In free-spacing mode, whitespace between regular expression tokens is ignored. Whitespace includes spaces, tabs and line breaks. Note that only whitespace between tokens is ignored. a b c is the same as abc in free-spacing mode. But \ d and \d are not the same. The former matches d, while the latter matches a digit. \d is a single regex token composed of a backslash and a "d". Breaking up the token with a space gives you an escaped space (which matches a space), and a literal "d".
Likewise, grouping modifiers cannot be broken up. (?>atomic) is the same as (?> ato mic ) and as ( ?>ato mic). They all match the same atomic group. They're not the same as (? >atomic). In fact, the latter will cause a syntax error. The ?> grouping modifier is a single element in the regex syntax, and must stay together. This is true for all such constructs, including lookaround, named groups, etc.
A character class is also treated as a single token. [abc] is not the same as [ a b c ]. The former matches one of three letters, while the latter matches those three letters or a space. In other words: free-spacing mode has no effect inside character classes. Spaces and line breaks inside character classes will be included in the character class. This means that in free-spacing mode, you can use \ or [ ] to match a single space. Use whichever you find more readable. The hexadecimal escape \x20 also works, of course.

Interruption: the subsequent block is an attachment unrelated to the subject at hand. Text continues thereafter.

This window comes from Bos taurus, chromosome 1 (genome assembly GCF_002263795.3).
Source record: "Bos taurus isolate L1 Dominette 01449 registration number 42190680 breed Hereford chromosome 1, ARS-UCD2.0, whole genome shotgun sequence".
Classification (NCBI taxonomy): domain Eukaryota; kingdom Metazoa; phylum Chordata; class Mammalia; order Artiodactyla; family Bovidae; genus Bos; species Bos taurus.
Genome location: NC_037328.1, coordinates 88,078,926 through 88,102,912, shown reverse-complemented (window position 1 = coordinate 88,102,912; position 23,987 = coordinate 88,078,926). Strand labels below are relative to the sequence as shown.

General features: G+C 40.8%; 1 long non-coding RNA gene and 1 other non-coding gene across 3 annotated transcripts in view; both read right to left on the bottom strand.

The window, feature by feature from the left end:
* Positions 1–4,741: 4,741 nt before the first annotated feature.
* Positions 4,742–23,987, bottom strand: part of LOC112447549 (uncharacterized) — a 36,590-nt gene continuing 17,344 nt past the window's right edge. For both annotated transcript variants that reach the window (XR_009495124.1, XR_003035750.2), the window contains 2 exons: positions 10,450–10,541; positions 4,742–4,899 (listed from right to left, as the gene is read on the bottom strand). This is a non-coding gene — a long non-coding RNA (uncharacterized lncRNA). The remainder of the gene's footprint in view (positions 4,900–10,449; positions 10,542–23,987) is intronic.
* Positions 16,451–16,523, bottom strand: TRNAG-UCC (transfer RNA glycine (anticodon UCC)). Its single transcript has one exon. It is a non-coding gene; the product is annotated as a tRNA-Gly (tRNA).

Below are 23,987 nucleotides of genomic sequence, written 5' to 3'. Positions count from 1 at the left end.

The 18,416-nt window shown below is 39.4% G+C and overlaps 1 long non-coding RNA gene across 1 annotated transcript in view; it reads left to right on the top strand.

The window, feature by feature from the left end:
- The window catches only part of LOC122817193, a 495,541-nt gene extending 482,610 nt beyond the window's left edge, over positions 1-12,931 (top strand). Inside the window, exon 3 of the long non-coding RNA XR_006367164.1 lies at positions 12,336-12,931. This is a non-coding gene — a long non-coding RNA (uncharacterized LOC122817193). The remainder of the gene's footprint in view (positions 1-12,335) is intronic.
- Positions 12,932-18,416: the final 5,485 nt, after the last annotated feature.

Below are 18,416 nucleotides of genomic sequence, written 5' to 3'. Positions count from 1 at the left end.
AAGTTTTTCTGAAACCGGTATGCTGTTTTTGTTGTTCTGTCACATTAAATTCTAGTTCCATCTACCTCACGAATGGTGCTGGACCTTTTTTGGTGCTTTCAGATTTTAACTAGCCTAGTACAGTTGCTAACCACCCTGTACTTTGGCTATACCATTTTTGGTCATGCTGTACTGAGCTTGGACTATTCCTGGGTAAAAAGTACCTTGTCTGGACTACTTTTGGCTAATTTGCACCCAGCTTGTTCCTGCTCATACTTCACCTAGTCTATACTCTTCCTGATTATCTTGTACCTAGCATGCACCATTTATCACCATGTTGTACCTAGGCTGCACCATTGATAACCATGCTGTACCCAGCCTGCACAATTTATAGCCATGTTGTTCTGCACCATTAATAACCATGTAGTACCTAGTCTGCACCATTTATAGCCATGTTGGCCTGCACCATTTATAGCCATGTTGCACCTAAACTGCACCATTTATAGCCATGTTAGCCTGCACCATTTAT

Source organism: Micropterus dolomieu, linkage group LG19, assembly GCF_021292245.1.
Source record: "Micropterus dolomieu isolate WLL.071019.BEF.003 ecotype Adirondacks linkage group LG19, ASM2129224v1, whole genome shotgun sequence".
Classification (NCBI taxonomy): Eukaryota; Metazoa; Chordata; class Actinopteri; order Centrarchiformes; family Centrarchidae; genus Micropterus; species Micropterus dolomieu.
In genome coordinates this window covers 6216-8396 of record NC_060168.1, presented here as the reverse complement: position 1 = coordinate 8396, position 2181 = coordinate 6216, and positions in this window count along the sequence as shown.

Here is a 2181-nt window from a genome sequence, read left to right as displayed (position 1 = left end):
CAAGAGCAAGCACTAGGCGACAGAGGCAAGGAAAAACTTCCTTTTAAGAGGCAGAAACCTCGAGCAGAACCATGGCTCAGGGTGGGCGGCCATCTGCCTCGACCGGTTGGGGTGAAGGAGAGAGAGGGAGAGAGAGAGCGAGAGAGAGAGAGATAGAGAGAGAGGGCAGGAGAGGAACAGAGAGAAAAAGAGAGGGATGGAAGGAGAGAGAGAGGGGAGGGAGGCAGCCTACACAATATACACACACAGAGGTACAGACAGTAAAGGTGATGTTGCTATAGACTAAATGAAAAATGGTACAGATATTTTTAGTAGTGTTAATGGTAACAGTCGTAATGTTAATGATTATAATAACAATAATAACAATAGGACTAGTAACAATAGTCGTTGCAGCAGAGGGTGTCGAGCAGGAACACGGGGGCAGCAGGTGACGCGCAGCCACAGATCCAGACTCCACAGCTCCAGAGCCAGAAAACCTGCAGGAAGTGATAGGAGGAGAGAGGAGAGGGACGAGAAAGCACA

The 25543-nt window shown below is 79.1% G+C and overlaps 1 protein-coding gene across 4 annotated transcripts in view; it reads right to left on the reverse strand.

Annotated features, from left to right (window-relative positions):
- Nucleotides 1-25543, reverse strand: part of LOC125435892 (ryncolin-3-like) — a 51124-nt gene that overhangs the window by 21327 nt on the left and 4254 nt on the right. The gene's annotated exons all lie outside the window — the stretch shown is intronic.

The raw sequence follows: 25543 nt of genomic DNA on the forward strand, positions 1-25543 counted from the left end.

Java, however, does not treat a character class as a single token in free-spacing mode. Java does ignore whitespace and comments inside character classes. So in Java's free-spacing mode, [abc] is identical to [ a b c ]. To add a space to a character class, you'll have to escape it with a backslash. But even in free-spacing mode, the negating caret must appear immediately after the opening bracket. [ ^ a b c ] matches any of the four characters ^, a, b or c just like [abc^] would. With the negating caret in the proper place, [^ a b c ] matches any character that is not a, b or c.
Another feature of free-spacing mode is that the # character starts a comment. The comment runs until the end of the line. Everything from the # until the next line break character is ignored.
XPath and Oracle do not support comments within the regular expression, even though they have a free-spacing mode. They always treat # as a literal character.
Java is the only flavor that treats # as the start of a comment inside character classes in free-spacing mode. The comment runs until the end of the line, so you can use a ] to close a comment. All other flavors treat # as a literal inside character classes.
Putting it all together, I could clarify the regex to match a valid date by writing it across multiple lines as:
# Match a 20th or 21st century date in yyyy-mm-dd format
(19|20)\d\d # year (group 1)
[- /.] # separator
(0[1-9]|1) # month (group 2)
[- /.] # separator
(0[1-9]|[0-9]|3) # day (group 3)
Many flavors also allow you to add comments to your regex without using free-spacing mode. The syntax is (?#comment) where "comment" can be whatever you want, as long as it does not contain a closing parenthesis. The regex engine ignores everything after the (?# until the first closing parenthesis.
Of the flavors discussed in this tutorial, all flavors that support comment in free-spacing mode, except Java and Tcl, also support (?#comment). The flavors that don't support comments in free-spacing mode or don't support free-spacing mode at all also don't support (?#comment).
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